Today, the Sabin Center filed an amicus brief on behalf of local government associations in support of state, city, environmental, and industry petitioners in Union of Concerned Scientists v. National Highway Traffic Safety Administration. The lawsuit challenges Part One of the Safer Affordable Fuel Efficient Vehicles (SAFE) Rule, the Trump Administration’s effort to roll back greenhouse gas and fuel economy standards for cars.

In Part One of the SAFE Rule, issued in September 2019, the Environmental Protection Agency (EPA) withdrew California’s authority to implement its existing greenhouse gas and zero-emission vehicle standards. In general the EPA’s power to regulate motor vehicle emissions under the Clean Air Act preempts states’ ability to do so. However, California may seek a waiver to set its own regulations that are at least as protective as applicable federal rules. In 2013 the EPA granted California a waiver for its greenhouse gas standards, which twelve other states have since adopted. Part One of the SAFE Rule withdraws that waiver. In Part One, the National Highway Traffic Safety Administration (NHTSA) also declared that its authority to set fuel economy standards preempts states’ ability to regulate greenhouse gases from motor vehicles.

In Part Two of the SAFE Rule, issued in March 2020, the agencies significantly weakened federal greenhouse gas and fuel economy standards. As a result, the Trump Administration lowered the national bar, and forced states to sink to its level.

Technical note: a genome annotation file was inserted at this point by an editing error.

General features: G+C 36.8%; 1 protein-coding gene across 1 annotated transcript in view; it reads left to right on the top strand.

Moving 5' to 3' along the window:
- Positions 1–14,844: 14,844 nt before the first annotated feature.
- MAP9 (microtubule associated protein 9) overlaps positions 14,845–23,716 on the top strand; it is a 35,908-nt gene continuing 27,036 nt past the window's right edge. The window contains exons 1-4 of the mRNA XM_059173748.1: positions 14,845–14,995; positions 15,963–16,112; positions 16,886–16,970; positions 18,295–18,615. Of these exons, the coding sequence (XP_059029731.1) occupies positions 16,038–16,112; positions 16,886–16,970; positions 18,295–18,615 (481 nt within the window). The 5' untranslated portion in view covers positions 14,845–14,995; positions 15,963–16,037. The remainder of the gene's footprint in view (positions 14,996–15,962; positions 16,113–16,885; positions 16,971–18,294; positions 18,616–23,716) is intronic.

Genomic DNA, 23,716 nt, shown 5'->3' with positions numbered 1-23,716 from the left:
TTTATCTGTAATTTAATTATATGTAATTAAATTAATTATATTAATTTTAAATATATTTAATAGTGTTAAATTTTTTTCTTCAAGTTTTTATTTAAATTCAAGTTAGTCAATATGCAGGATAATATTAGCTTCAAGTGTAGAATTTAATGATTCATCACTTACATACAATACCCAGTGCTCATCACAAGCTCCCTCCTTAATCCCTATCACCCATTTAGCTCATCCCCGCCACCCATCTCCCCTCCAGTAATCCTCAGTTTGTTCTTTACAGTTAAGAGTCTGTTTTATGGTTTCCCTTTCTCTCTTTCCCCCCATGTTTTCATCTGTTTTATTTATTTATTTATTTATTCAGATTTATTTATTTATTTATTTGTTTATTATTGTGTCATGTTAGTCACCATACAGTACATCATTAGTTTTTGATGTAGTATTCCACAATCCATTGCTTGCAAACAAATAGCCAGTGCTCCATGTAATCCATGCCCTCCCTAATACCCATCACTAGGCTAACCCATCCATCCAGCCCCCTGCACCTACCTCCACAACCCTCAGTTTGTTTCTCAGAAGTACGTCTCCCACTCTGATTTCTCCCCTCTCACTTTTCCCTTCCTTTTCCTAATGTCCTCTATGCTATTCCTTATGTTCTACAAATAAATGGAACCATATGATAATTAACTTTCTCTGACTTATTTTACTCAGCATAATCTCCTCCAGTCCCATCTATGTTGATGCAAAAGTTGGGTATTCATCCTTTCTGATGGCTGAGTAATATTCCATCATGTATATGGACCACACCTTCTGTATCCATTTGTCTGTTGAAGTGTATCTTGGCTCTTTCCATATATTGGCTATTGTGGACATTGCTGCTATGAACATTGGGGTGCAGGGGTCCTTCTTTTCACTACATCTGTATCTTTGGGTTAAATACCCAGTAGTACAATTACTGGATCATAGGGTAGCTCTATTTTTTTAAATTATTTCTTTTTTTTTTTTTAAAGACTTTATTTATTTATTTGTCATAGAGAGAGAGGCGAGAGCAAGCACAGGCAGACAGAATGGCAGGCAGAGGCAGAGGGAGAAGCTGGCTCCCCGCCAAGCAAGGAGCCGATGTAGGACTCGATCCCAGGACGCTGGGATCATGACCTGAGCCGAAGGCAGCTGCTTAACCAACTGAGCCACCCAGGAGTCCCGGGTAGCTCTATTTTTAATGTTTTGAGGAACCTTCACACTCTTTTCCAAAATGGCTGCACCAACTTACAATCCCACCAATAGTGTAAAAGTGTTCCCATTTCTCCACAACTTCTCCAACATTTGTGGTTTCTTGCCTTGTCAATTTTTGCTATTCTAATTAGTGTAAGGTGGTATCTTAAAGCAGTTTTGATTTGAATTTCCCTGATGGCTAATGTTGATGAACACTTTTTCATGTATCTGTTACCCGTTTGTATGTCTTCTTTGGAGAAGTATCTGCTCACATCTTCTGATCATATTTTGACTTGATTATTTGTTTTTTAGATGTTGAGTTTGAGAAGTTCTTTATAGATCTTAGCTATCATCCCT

The local government amicus brief illustrates the threats that motor vehicle emissions pose to cities, including climate impacts and public health harms associated with smog and particulate matter. The local government coalitions also warn that NHTSA’s novel interpretation of fuel economy standard preemption is dangerous to longstanding local efforts to curb transportation pollution; that the EPA failed to consider the urgent need to reduce greenhouse gas emissions and other pollution from motor vehicles; that the EPA ignored local governments’ reliance on California’s motor vehicle standards; and that the EPA unlawfully disregarded the environmental justice impacts of its action, including the fact that communities of color and low-income communities are disproportionately impacted by climate change and transportation pollution.

Read the brief here.

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